West Whitlawburn Housing Co-operative
Website (West Whitlawburn Housing Co-operative)
summary of project
Whitcomm Co-operative Ltd is independent of but was set up in partnership with West Whitlawburn Housing Co-operative Ltd in 2008 and was the first community owned company delivering services using a fibre network in the UK.
The project delivers ‘Fibre to the Home’ (FTTH) services to 100 homes which had the infrastructure built as part of a new build project. Internet access at up to 50Mps is delivered to subscribers, who pay for their service on a monthly basis.
The project is based on ‘dark fibre’, which means that it can be used as required by the Co-operative.
Whitcomm acts as an Internet connection reseller, aggregating the costs of Internet connectivity and reducing individual household costs as a consequence.
The Internet service includes the option of Voice over IP (VoIP) telephony services delivered by Vonage UK, and Sky services through an MDU device.
The West Whitlawburn Housing Co-operative owns the infrastructure, and the Whitcomm Co-operative owns the ‘active network and service provision over the network’.
85 of the 100 households who form the Co-operative subscribe to the service (prior to this development 65% had no Internet access at home).
It is now normal in the households who subscribe to the service that five or six devices are connected at once.
The service originally included TV-based Internet services, but these have been discontinued because of changes in consumer demand (see Lessons Learnt).
The cabled connection is widened through WiFi services by customers connecting their own wireless routers.
Training for IT skills is supported through services delivered in the Whitlawburn Community Resource Centre.
Decisions are made by the community via a committee of customers (all customers are members and elect the committee at the AGM)
who was it aimed at?
The 100 households who reside in the new (2008) build development and who form the Whitcomm Co-operative.
how was it funded?
The infrastructure was funded as part of the new build of the 100 houses, with additional support of around £50k from the Cooperative Group.
housing resources provided
The costs of the project were incorporated into the new build budget.
The Whitcomm co-operative is supported by West Whitlawburn Housing Co-operative, who brought the ethos and experience of working as a co-operative.
what partners were involved?
Network design was supported by Fibre Options
Infrastructure was delivered by Occam Networks
VoIP is delivered by Vonage UK
Technical knowledge required for specialist infrastructure project (overcome by working with suppliers)
Requirement to set up governance arrangements (overcome through experience of co-operative arrangements)
Predicting changing consumer requirements.
Customer costs can be significantly reduced through reselling Internet services when the infrastructure is owned by them. However, more recent advances in bundled services have meant that a full Sky package has become cheaper than can be delivered through the Co-operative.
New build projects offer the opportunity to deliver fibre infrastructure to customers in a way which would not be possible with existing build.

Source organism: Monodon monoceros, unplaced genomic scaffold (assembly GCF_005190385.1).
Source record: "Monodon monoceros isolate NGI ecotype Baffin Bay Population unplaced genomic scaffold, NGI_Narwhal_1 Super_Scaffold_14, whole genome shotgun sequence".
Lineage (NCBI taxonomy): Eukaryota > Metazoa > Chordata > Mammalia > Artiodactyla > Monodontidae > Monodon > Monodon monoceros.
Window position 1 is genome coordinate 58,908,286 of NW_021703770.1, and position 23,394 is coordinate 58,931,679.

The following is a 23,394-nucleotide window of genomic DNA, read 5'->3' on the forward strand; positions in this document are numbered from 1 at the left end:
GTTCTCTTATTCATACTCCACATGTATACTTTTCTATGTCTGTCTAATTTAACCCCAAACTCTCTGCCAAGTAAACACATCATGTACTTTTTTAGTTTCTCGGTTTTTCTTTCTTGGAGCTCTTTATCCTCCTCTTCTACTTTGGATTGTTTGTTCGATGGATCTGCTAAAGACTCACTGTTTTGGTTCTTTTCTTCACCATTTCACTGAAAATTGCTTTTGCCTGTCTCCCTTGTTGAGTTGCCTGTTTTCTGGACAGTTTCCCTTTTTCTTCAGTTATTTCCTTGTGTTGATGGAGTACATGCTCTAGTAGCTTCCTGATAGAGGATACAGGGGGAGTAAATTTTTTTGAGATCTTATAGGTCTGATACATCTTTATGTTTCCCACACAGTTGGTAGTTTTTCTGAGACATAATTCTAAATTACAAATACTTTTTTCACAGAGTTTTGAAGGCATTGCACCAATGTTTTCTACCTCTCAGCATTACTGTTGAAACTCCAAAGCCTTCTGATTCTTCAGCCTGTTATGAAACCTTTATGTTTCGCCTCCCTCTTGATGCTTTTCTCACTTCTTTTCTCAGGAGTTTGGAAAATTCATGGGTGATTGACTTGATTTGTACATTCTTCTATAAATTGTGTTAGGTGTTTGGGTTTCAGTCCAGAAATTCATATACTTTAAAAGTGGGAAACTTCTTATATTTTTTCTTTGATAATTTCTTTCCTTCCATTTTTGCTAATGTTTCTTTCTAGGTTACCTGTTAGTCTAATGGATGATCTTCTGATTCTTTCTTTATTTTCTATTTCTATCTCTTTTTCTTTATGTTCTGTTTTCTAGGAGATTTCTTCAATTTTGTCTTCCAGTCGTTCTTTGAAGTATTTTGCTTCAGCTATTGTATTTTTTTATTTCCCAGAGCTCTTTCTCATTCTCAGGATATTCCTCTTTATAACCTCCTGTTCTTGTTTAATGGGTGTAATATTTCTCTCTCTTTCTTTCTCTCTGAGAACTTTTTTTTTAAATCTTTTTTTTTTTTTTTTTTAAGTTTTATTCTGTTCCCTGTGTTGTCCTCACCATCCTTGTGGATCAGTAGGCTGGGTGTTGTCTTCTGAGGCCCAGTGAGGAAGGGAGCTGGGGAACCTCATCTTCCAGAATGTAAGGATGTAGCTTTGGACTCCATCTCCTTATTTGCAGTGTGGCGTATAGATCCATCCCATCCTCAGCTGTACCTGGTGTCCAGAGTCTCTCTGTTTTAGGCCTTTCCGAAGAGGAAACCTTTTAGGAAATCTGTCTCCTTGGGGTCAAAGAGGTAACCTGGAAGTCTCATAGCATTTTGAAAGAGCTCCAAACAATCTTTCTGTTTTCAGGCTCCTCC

Infrastructure support requirements can be solved through an appropriate third party contract.
Consumer demand can be affected by other disruptive technology: the project originally delivered Internet services via television and wireless keyboard, which were welcomed by customers who felt greater confidence in Internet use through the TV than through personal computers, because they were using a technology (the TV) with which they were already familiar, and which involved no security concerns. However, this service declined in popularity and is no longer delivered, because of the advent of tablet computers (and inexpensive laptops).
A volunteer development programme to provide peer support (mostly about connecting devices) has been replaced with staff support, because it’s more effective to deliver support through a central service.
The potential recognised as the project was set up has not all been realised.
Prior to the project, other examples were looked at, including a similar project in Eindhoven, in Holland in which telecare services provided included preventative care systems including the monitoring of diabetes, and ‘loneliness channels’ (room to room multi-chat systems). However, the implementation of the system and consideration of its potential has led to the development of a housing alarm system (a pendant with a button to press and an intercom concierge service. CCTV runs across the network in common areas, providing safety reassurance, and this has also led to the concierge service developing as routine to include watching tenants going out in icy conditions, which now applies to the whole estate, not just the Whitcomm customers).
It was envisaged that Whitcomm would be able to develop video on demand services but content creation projects have not been developed (the 2008 date of implementation was also noted for the beginning of the economic crash, curtailing opportunities for funding).
It was envisaged that local strategic partners could use the network to deliver services, but this hasn’t happened.
The potential to use the network as a ‘living lab’ for other services to test innovative services, because the size of the network would facilitate this well, but this hasn’t so far happened.
It was expected that the project would develop a community portal, but this has not been seen as required (and much of the potential is now delivered without support through independent social media).
The committee is determined to do more with Whitcomm in the coming years and is looking at other ways to deliver Whitcomm's digital inclusion aims.
Morag Gladstone, IT Officer
Susan Paton, Project Officer email@example.com